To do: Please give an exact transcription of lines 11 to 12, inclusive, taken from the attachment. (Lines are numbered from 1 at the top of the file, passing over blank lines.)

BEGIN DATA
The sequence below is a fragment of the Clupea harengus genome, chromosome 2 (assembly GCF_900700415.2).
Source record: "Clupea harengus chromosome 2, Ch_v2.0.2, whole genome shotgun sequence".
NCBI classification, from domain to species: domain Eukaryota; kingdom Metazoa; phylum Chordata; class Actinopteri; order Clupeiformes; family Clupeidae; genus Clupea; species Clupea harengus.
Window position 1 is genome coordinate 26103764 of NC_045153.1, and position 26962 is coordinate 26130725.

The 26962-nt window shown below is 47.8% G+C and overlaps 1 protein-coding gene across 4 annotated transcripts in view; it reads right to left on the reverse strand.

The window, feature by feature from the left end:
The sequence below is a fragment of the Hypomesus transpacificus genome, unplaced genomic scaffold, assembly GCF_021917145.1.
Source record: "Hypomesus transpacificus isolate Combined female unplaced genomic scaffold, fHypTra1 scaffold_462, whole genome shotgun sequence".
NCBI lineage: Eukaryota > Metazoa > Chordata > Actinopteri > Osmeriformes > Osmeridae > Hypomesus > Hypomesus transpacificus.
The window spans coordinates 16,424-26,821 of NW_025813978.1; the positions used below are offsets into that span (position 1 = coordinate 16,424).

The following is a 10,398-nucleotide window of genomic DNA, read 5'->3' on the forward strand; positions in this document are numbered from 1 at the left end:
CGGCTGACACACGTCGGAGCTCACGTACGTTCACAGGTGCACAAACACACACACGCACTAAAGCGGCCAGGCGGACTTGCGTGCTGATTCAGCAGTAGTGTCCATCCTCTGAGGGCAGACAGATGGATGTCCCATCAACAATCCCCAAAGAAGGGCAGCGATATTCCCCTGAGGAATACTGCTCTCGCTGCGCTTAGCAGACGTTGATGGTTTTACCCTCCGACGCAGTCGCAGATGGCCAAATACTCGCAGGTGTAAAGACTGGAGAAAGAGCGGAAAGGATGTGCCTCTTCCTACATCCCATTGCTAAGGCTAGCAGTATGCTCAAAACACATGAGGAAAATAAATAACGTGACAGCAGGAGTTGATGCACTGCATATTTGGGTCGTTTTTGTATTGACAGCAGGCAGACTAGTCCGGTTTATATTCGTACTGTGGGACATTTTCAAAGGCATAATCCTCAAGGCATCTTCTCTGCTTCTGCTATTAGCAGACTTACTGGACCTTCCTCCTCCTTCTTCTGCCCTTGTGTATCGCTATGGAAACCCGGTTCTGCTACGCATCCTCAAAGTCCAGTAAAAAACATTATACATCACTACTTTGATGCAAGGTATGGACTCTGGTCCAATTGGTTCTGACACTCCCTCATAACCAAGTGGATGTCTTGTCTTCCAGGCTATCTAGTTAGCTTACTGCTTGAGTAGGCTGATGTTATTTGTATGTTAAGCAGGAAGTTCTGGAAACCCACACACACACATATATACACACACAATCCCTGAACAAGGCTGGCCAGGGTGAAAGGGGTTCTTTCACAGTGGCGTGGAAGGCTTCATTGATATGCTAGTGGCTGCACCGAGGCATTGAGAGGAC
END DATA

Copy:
The following is a 10,398-nucleotide window of genomic DNA, read 5'->3' on the forward strand; positions in this document are numbered from 1 at the left end:
CGGCTGACACACGTCGGAGCTCACGTACGTTCACAGGTGCACAAACACACACACGCACTAAAGCGGCCAGGCGGACTTGCGTGCTGATTCAGCAGTAGTGTCCATCCTCTGAGGGCAGACAGATGGATGTCCCATCAACAATCCCCAAAGAAGGGCAGCGATATTCCCCTGAGGAATACTGCTCTCGCTGCGCTTAGCAGACGTTGATGGTTTTACCCTCCGACGCAGTCGCAGATGGCCAAATACTCGCAGGTGTAAAGACTGGAGAAAGAGCGGAAAGGATGTGCCTCTTCCTACATCCCATTGCTAAGGCTAGCAGTATGCTCAAAACACATGAGGAAAATAAATAACGTGACAGCAGGAGTTGATGCACTGCATATTTGGGTCGTTTTTGTATTGACAGCAGGCAGACTAGTCCGGTTTATATTCGTACTGTGGGACATTTTCAAAGGCATAATCCTCAAGGCATCTTCTCTGCTTCTGCTATTAGCAGACTTACTGGACCTTCCTCCTCCTTCTTCTGCCCTTGTGTATCGCTATGGAAACCCGGTTCTGCTACGCATCCTCAAAGTCCAGTAAAAAACATTATACATCACTACTTTGATGCAAGGTATGGACTCTGGTCCAATTGGTTCTGACACTCCCTCATAACCAAGTGGATGTCTTGTCTTCCAGGCTATCTAGTTAGCTTACTGCTTGAGTAGGCTGATGTTATTTGTATGTTAAGCAGGAAGTTCTGGAAACCCACACACACACATATATACACACACAATCCCTGAACAAGGCTGGCCAGGGTGAAAGGGGTTCTTTCACAGTGGCGTGGAAGGCTTCATTGATATGCTAGTGGCTGCACCGAGGCATTGAGAGGAC